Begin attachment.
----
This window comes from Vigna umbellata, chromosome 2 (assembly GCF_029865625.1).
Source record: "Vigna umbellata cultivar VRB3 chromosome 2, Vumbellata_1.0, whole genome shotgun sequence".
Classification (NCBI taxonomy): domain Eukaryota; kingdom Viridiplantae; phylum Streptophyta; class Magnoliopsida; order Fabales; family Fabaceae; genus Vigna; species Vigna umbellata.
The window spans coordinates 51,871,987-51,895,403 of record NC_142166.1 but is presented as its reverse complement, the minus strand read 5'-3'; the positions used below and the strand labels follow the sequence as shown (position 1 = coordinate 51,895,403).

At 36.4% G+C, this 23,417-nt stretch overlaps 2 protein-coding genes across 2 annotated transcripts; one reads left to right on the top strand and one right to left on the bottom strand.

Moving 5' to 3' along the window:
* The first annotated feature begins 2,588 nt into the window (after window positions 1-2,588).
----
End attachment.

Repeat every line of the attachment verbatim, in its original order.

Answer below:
This window comes from Vigna umbellata, chromosome 2 (assembly GCF_029865625.1).
Source record: "Vigna umbellata cultivar VRB3 chromosome 2, Vumbellata_1.0, whole genome shotgun sequence".
Classification (NCBI taxonomy): domain Eukaryota; kingdom Viridiplantae; phylum Streptophyta; class Magnoliopsida; order Fabales; family Fabaceae; genus Vigna; species Vigna umbellata.
The window spans coordinates 51,871,987-51,895,403 of record NC_142166.1 but is presented as its reverse complement, the minus strand read 5'-3'; the positions used below and the strand labels follow the sequence as shown (position 1 = coordinate 51,895,403).

At 36.4% G+C, this 23,417-nt stretch overlaps 2 protein-coding genes across 2 annotated transcripts; one reads left to right on the top strand and one right to left on the bottom strand.

Moving 5' to 3' along the window:
* The first annotated feature begins 2,588 nt into the window (after window positions 1-2,588).